He said Christians will have to step up in new ways to support life, such as adopting children born from unwanted pregnancies and given up for adoption.
And would he report someone he knows for violating the law? Yes, he said.
The law was the work of a conservative lawyer John Mitchell who had an insight: An abortion ban might have a better chance of withstanding court challenges if it was enforced by private citizens instead of government.
His idea of letting ordinary citizens file lawsuits won over the east Texas anti-abortion activist Mark Lee Dickson, who contacted Shelton and other community members.
Waskom Mayor Jesse Moore stands in front of a mural declaring his community’s anti-abortion stance. (Alexander Panetta/CBC)
With local support lined up, they took the idea to the town council. The entire council supported it and it was put on the agenda for a June 2019 meeting.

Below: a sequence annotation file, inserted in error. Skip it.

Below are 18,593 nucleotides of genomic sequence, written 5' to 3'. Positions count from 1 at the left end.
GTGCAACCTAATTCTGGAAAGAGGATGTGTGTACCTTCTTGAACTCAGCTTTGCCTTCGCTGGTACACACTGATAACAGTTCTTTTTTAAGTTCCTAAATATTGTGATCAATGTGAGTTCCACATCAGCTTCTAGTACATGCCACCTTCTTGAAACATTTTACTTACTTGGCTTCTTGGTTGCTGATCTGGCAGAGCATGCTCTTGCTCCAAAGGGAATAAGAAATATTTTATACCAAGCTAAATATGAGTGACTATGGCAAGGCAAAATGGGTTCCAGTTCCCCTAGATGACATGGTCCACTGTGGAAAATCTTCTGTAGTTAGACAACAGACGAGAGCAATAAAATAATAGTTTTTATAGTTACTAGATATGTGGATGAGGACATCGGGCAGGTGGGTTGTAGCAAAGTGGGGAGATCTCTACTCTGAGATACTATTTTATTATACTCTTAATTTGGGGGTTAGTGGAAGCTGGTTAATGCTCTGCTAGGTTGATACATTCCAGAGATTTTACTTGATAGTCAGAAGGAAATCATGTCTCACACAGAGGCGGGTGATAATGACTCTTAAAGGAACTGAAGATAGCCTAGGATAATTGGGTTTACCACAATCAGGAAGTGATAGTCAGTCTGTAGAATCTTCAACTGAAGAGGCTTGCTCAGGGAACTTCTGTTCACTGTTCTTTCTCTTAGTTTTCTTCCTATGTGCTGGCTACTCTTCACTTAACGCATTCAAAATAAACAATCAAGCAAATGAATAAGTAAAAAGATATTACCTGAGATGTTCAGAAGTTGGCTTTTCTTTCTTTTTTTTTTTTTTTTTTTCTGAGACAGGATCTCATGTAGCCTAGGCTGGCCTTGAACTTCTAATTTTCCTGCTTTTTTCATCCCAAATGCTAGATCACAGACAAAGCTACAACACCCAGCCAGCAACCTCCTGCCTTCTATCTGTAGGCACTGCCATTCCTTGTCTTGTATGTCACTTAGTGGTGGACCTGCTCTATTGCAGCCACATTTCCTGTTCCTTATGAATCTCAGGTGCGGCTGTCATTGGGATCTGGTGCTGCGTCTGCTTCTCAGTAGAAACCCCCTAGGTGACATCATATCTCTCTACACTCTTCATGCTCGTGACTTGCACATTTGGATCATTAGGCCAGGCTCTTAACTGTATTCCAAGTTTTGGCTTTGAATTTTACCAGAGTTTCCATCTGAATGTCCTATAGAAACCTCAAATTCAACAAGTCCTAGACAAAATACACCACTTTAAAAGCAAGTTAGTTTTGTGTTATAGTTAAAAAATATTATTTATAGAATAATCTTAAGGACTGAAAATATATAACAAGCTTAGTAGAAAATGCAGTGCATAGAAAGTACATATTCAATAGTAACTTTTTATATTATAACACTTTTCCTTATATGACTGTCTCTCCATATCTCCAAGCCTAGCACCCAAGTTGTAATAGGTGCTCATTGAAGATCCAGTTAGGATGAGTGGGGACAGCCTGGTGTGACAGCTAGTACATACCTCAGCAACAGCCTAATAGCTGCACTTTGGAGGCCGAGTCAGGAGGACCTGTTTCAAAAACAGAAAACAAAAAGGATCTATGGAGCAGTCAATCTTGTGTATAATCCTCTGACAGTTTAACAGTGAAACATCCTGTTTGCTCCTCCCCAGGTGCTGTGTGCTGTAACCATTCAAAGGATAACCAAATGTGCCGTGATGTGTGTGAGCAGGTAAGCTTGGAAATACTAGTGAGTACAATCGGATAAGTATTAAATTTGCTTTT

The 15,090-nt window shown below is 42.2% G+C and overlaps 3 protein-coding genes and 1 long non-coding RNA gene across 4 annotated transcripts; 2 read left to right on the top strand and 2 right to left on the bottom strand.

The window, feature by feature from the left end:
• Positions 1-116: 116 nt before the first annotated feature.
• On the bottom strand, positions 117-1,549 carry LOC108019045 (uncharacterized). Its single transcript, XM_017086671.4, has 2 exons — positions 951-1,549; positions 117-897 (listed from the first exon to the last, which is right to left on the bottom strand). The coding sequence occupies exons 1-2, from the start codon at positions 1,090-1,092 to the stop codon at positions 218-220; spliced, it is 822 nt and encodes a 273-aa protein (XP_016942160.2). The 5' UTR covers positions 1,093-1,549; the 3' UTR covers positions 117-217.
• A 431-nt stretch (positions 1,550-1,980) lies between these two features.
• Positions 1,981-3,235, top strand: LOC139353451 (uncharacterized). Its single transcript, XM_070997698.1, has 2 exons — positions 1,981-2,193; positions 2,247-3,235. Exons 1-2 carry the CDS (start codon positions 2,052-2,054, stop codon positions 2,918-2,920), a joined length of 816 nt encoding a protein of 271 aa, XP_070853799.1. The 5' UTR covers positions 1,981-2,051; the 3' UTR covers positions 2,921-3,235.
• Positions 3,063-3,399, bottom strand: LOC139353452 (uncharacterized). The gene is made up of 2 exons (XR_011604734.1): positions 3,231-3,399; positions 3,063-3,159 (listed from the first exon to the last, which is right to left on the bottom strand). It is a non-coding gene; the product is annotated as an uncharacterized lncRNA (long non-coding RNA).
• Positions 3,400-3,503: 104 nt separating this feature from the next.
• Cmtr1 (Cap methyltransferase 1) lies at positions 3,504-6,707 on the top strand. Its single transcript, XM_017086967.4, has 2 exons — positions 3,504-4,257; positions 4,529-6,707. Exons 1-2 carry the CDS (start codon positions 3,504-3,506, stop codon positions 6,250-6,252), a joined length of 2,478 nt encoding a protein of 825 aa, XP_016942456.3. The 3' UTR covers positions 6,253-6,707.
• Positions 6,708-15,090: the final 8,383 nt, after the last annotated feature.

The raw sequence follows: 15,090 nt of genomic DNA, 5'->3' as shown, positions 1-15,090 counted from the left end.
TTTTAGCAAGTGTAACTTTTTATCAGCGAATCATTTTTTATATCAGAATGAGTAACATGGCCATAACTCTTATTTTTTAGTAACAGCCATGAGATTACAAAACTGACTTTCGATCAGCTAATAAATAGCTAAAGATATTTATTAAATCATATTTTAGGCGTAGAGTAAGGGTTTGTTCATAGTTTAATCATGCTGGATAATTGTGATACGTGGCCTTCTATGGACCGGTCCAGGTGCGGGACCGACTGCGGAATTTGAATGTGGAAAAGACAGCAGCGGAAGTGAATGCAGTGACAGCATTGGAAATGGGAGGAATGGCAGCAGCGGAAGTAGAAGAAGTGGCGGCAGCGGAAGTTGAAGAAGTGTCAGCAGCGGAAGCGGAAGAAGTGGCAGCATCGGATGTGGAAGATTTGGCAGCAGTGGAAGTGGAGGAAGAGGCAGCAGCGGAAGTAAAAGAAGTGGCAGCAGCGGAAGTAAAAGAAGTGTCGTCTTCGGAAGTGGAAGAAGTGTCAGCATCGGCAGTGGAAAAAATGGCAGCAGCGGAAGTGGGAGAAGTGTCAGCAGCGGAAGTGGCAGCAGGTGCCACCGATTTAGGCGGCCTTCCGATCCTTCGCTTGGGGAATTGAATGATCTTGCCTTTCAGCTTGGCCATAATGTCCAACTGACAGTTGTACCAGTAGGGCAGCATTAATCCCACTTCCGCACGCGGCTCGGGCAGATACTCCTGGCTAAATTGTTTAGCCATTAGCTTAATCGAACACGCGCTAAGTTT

And that’s how in the normal course of business — alongside regular agenda items like maintaining roads and sewers, and controlling stray cats and dogs and feral hogs — a tiny municipality took a swing at Roe v. Wade.
The whole council, comprised of five men, voted 5-0 for the ordinance.
“If there was anybody against it, nobody ever contacted me or made it known. I never heard one negative comment about it,” Mayor Jesse Moore said in an interview, in front of a mural proclaiming his municipality a sanctuary city for the unborn.
Down the road at the church, after Sunday service, members of the congregation said they’re delighted with their town’s legacy in shaping state law.
“I love it. I’m so proud of Waskom,” said one senior citizen, Julie Gill.